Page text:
Instruct them how the mind of man becomes A thousand times beautiful than the earth On which it dwells and of fabric divine Wordsworth 482 And thus wrote the great poet.O, Wordsworth, I just don t know yet what to say Only, for now, that you make me feel so large, so infinite, so imbued with meaning, so free of human made human enforced puny boundaries, so capable of doing something powerful.241 pages of poetry, experience and memory I am in awe I will have a extensive review up in the next f [...]

    19. Tim on said:

      This comment is on the 1850 version of The Prelude, not others or Norton s criticism apparatus Perhaps a slog to some contemporary readers, but brilliant, beautiful and often sublime and deeply insightful That s not to say it s completely without contradiction or that it presents a coherent system of thought or is consistently brilliant and beautiful But it s rich in food for thought, sometimes viewed from very unusual perspectives, and in an uncannily earthy yet simultaneously other worldly way [...]

    20. Savannah Golden on said:

      The Prelude is Wordsworth s longest compilation of poems that shows all of his Romantic ideals from romance and nature to poetry its self Saying that poetry should be written in simple language rather then flowery, over dramatized language However I did find it tough to read at times His topics range from childhood, to the future, to love, and to death His use of blank verse and imagery make it a great work to read under a tree by a lake This work made me love poetry, Wordsworth, and Romanticism [...]

    21. Humphrey on said:

      When it s on, man, the Prelude is on When it s off it s really off I say this about all long poems, so let me specify this particular case there will be four pages in a row where the remembered scenes are great, the language awes, and the theme clicks Then there will be six pages where it does not Some sections do better than others the first and last are strong, as expected I also liked 2, 3, 6, and 12 a lot Nonetheless, a lot of the time despite its progression it felt rather repetitive.

    22. Blandine on said:

      I read Book VII of this for a literature seminar about London I ll be honest I m not into poetry I love literature, and I love reading, but poetry is just one genre that I cannot seem to appreciate it doesn t touch me But to each their own, right While reading it before said seminar, I was really bored and almost literally fell asleep at the library I thought I would be just as bored in class, but I underestimated my wonderful professor who made the studying of this extract fun and worth it An e [...]

    23. Derek Baad on said:

      Finally done with this one, and I can t say I m unhappy Did I like it Not sure I can answer that one I had to read it so fast that I can t say the density of Wordsworth s thought penetrated too deeply He is still one of my favorite poets, and I ve been looking to take this on for a long time, but I m glad it s over I will definitely be returning to a few of its chapters, especially the early ones.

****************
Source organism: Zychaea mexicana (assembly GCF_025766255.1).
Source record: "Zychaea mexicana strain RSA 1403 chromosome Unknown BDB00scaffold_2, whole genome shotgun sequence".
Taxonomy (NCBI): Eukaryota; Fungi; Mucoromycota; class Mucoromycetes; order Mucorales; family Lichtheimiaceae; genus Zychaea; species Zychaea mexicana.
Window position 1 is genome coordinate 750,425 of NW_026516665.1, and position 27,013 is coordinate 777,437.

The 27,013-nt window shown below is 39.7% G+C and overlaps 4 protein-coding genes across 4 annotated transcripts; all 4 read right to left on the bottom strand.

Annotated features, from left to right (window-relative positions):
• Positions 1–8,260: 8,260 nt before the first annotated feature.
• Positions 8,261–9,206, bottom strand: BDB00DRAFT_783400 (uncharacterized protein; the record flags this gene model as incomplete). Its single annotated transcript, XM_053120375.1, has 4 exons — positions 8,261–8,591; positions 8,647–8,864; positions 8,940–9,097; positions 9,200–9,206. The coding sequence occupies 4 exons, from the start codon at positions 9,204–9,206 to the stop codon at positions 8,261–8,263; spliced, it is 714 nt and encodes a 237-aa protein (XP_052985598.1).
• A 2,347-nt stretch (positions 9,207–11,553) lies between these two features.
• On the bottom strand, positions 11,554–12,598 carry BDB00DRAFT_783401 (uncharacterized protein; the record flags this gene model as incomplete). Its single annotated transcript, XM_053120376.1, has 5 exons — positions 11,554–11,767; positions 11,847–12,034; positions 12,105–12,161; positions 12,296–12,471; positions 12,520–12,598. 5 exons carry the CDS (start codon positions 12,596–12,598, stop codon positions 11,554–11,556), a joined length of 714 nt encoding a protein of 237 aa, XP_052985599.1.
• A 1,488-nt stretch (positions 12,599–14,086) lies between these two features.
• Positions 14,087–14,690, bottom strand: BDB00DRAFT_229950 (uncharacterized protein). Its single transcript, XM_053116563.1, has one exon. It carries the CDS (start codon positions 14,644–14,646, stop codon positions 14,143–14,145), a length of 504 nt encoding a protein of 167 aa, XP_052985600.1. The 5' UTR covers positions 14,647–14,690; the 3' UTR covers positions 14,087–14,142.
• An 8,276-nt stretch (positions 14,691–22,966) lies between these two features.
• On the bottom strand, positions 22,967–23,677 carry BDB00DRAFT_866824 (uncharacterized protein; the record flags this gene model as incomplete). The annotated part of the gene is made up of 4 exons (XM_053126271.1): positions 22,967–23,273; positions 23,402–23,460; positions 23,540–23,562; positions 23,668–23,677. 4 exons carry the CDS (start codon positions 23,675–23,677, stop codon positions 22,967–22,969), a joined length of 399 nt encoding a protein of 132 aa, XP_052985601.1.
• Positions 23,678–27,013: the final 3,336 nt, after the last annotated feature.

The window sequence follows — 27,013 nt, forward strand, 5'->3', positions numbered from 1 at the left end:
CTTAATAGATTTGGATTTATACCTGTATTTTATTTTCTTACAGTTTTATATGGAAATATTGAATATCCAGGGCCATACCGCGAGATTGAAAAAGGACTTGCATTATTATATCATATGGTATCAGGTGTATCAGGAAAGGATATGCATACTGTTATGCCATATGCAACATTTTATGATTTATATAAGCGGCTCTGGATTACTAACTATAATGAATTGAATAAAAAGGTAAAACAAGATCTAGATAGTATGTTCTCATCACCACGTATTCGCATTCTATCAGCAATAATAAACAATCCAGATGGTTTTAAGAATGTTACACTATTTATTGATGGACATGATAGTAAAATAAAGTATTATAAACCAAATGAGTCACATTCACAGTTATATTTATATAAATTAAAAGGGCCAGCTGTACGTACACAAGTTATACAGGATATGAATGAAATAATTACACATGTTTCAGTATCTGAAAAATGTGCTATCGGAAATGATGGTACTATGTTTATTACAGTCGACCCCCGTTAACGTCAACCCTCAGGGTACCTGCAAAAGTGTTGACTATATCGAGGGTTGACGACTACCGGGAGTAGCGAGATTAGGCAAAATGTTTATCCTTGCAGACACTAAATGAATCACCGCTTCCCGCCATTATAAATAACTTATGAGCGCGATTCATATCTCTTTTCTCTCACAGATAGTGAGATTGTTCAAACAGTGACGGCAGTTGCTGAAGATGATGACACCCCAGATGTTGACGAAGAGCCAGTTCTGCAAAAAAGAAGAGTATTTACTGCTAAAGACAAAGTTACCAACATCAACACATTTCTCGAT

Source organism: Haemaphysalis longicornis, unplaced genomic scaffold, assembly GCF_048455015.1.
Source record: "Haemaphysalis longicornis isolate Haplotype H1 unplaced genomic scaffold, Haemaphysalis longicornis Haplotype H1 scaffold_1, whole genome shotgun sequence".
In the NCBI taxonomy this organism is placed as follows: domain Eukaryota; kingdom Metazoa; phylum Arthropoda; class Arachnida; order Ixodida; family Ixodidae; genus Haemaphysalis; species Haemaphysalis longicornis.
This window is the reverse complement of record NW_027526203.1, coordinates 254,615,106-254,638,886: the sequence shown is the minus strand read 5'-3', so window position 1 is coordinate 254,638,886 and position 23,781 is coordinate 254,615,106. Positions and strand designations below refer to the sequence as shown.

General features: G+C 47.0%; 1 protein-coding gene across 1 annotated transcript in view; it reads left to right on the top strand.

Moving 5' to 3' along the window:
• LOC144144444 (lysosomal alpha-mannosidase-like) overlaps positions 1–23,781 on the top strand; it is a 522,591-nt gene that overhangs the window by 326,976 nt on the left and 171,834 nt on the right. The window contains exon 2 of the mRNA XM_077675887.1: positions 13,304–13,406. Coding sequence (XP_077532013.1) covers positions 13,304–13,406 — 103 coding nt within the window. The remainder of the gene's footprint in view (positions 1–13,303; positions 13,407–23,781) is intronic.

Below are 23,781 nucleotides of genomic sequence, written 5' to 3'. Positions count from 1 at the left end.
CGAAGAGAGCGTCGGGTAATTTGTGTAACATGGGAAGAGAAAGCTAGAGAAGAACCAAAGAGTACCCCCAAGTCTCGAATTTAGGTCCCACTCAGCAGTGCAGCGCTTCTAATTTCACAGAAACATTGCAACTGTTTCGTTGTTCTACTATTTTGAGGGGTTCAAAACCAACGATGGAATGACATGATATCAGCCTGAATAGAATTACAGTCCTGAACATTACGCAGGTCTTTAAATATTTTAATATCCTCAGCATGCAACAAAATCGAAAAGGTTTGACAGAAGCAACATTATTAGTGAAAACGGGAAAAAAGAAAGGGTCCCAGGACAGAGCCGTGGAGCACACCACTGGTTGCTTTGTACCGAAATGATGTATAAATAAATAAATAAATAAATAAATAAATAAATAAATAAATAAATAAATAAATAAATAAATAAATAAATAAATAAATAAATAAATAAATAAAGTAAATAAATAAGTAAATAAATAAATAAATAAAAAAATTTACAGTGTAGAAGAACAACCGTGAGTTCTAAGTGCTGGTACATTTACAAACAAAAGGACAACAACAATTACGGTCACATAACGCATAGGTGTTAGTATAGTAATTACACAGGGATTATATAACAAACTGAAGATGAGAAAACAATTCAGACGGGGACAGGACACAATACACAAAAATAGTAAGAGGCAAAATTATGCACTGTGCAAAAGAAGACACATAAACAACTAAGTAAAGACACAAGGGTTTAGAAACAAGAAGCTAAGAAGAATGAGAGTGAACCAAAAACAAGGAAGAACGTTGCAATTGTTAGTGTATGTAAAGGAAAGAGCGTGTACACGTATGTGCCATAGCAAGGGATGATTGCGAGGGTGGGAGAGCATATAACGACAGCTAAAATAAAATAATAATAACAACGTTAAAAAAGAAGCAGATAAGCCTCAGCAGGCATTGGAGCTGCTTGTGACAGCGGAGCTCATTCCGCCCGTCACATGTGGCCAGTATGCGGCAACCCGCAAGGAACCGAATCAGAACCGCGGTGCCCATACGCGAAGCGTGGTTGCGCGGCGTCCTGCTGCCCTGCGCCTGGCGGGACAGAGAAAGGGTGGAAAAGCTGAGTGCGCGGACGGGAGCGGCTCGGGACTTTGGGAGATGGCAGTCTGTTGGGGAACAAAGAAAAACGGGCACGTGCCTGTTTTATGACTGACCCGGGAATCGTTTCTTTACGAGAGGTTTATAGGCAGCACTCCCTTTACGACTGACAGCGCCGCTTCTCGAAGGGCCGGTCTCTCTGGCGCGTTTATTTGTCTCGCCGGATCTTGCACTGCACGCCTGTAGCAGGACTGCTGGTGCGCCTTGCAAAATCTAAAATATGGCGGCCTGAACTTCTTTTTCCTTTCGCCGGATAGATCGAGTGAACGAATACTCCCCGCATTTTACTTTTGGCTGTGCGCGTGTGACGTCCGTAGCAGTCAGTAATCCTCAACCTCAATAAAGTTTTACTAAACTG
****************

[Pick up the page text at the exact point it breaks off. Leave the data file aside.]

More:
24. Michael Arnold on said:

      I liked this a lot I ll have to read this book again as it puts me in a very peaceful mood There are some beautiful images and some really awesome passages of the poet working through his own past and his own thoughts I m not much of a lover of Wordsworth, but I did like this It is, in every way, Romantic It is very idyllic though, which is both it s best asset and it s worst problem that s the general problem I have with Wordsworth anyway though, so I guess there is that.

    25. Alexandria on said:

      some of the language was so freaking pretty, and sometimes when he described the lakes the waterfalls it was perfect picture in my mind, like I was actually there In parts, I loved this.However, a large portion of it was un intelligible to me, so two stars it is I feel like if I was smarter I would have enjoyed this .

    26. Hope on said:

      I think I would have liked this better if I had time to read it and really think on it As it was it was dense and hard to follow, though the poetry was beautiful I found that listening to it helped a lot so sometime I might go back and reread it while listening to it just a note my rating is on my personal enjoyment of reading the work, not on its quality or importance of the work.

    27. Claire on said:

      I like a lot of Wordsworth s poetry, and this is my second time reading The Prelude, and it s still a bit of a slog to get through for me There are beautiful, lovely passages, but then a lot of trudging through rambly boring ones that make me sleepy Wordsworth s got a special place in my heart though Will always love Tintern Abbey.

    28. Barksdale Penick on said:

      asks what did I think of the book I think I need to study it I listened to it twice as an audio book and traipsed through the woods and saw bustling London and menacing post revolution Paris through our narrators eyes But it always the outdoors where the poem sings to me I must study it if I am to appreciate it properly.